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Instead of a big bang, Microsoft's new cloud platform Windows Azure, has made lots of small news since launching as a paid service on Feb. 1. In this regard, Microsoft is similar to cloud competitor Amazon Web Services, which only breaks radio silence when they have new features to launch. No doubt, Microsoft and Amazon have been trickling important news, so let's take a look. Windows Azure...
February 10, 2010
Instead of a big bang, Microsoft’s new cloud platform Windows Azure, has made lots of small news since launching as a paid service on Feb. 1. In this regard, Microsoft is similar to cloud competitor Amazon Web Services, which only breaks radio silence when they have new features to launch. No doubt, Microsoft and Amazon have been trickling important news, so let’s take a look.
We managed to beat Microsoft’s blog entry on the official launch of Azure to the punch, so here’s their official word. Highlight: “Since January 2010, thousands of customers have moved from CTP to production, and partners like Origin Digital, GXS, tradefaciliate, and 3M are actively building and deploying solutions to the Windows Azure platform.”
Recently, Microsoft’s Azure team announced support for Zend Framework, giving developers an easy way to leverage Microsoft’s cloud storage, including Blob Storage, Table Storage, and Queue Service, in PHP applications.
While on the subject, Windows Azure now has beta support for mounting your cloud storage as if it were an NTFS drive on a standard Windows machine, again with an eye towards easing application development for vendors.
True to form, Microsoft timed a new release of the Windows Azure Tools and SDK with the launch. It contains the aforementioned drive mounting support as well as a few bug fixes and the ability to select the “appropriate” Guest OS to run in the cloud.
Microsoft has launched the Azure Platform Hub, a portal for Azure partners and potential partners. It certainly looks slick, but we’ll be watching to see if they post anything there worth knowing.
Amazon Web Services…
Amazon Web Services has dropped its prices on all outbound data transfers by $0.02, no doubt in an effort to make their platform seem more attractive cost-wise compared to the upstart Windows Azure.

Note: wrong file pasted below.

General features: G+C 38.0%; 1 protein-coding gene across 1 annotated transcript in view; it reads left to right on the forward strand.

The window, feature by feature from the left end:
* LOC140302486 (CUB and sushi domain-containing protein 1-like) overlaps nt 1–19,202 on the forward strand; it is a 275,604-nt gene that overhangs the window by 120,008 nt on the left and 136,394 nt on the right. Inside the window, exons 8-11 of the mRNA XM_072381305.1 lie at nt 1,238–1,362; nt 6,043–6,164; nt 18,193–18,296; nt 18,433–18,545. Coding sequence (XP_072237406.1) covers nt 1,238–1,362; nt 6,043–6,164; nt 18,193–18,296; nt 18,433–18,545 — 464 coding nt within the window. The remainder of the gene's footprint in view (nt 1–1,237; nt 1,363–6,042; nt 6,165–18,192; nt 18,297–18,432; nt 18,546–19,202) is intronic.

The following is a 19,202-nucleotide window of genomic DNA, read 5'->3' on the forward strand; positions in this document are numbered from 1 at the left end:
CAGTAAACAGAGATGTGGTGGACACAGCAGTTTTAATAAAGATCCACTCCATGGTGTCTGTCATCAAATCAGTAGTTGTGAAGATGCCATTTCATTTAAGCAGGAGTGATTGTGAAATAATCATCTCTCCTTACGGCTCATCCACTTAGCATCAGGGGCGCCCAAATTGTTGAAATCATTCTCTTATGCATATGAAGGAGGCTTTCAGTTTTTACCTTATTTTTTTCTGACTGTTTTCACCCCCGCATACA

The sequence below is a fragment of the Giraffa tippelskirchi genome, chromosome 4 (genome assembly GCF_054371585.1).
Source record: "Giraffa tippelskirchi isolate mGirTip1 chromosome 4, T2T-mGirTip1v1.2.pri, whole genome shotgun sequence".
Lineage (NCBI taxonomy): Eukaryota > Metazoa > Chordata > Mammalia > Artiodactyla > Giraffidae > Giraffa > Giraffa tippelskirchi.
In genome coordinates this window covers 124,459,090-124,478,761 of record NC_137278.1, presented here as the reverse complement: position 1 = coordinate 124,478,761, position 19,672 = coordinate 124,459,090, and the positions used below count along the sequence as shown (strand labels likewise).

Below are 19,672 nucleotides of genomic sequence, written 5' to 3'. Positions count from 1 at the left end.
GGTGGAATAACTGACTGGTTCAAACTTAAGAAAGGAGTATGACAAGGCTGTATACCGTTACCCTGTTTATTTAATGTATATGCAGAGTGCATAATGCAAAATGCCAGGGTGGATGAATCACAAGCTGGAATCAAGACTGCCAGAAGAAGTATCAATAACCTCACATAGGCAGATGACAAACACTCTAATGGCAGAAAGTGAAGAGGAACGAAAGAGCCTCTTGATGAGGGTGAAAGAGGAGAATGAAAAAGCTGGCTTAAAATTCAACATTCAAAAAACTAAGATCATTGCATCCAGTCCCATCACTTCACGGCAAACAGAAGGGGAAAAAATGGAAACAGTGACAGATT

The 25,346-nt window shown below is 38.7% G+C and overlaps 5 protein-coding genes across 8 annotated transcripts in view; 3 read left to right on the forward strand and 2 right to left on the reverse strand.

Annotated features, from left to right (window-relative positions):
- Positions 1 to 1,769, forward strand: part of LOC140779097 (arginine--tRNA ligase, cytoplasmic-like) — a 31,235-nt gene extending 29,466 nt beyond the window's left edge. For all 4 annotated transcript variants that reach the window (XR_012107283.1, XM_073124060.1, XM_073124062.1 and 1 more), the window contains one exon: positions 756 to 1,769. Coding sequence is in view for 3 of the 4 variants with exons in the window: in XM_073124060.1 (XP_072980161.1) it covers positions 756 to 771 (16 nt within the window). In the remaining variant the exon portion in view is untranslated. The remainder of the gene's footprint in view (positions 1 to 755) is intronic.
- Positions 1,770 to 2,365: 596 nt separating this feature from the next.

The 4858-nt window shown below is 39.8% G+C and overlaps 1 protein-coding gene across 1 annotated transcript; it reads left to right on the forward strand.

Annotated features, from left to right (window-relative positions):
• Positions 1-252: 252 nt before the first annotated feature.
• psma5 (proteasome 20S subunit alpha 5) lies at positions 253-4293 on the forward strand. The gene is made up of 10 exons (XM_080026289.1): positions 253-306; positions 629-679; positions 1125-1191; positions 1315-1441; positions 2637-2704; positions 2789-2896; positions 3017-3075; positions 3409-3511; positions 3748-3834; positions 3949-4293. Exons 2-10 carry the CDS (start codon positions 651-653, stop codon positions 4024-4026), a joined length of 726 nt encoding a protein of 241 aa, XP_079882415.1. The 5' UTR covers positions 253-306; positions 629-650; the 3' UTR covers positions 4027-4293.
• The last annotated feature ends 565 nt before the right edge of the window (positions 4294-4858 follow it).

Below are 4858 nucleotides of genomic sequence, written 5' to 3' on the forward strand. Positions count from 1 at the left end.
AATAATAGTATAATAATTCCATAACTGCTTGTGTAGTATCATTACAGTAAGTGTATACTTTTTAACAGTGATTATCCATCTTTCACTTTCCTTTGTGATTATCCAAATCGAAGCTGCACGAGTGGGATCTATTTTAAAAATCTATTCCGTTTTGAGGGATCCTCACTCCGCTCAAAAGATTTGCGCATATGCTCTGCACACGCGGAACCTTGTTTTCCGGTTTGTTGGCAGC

AWS has also announced that Amazon Elastic MapReduce now supports job flow debugging from right within their management console. From their official blog entry: “This capability allows customers to track progress and identify issues in steps, jobs, tasks, or task attempts of their job flows. The job flow logs are saved in Amazon S3 and the state of tasks and task attempts is saved in Amazon SimpleDB so customers can analyze job flows even after they’ve completed.”
GigaOM landed a rare interview with Amazon CTO Werner Vogels, who chose to spend the entire time talking about the virtues of the cloud and AWS. Key quote from Vogels: “We are enabling a lot things in a way that will be long-term beneficial as it would help build more sustainable businesses using a lot less capital. The fact is that because of the cloud, today a young upstart can take market share without an incumbent having time to react.”
The takeaway from these news items is that we’re standing at the cusp of a major battle between two of technology’s most visible companies over the cloud. Neither company has a shortage of capital, brainpower, or brand recognition, and neither company is big on losing. The real question is how they’re going to rally VARs and software developers to their side. Pricing? Features? Good old fashioned marketing?
Only time – and The VAR Guy – will tell.
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